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Well-being in Alternative Economies: The Role of Shared Commitments in the Context of a Spatially-Extended Alternative Food Network

Watson, Forrest
Ekici, Ahmet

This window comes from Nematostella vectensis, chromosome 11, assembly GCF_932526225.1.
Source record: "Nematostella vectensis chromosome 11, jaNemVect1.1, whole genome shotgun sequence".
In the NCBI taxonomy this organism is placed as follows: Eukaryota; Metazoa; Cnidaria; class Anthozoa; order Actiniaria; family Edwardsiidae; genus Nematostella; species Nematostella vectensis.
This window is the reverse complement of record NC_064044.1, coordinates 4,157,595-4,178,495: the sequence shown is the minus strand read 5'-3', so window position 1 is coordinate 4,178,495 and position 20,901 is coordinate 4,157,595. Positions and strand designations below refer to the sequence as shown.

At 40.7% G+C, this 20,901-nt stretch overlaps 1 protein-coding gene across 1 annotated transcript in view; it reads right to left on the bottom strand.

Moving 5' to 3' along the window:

Alternative economies are built on shared commitments to improve subjects' well-being. Traditional commercial markets, premised upon growth driven by separate actors pursuing personal material gain, lead to exploitation of some actors and to negligible well-being gains for the rest. Through resocializing economic relations and expanding the recognition of interdependence among the actors in a marketing system, economic domination and exploitation can be mitigated. We define shared commitments as a choice of a course of action in common with others. We empirically demonstrate the existence of shared commitments through an in-depth study of a spatially extended alternative food network in Turkey. Finally, we offer an inductive model of how shared commitments can be developed between local and non-local actors to bring new economies into being and improve the well-being of consumers and producers, localities, markets, and society.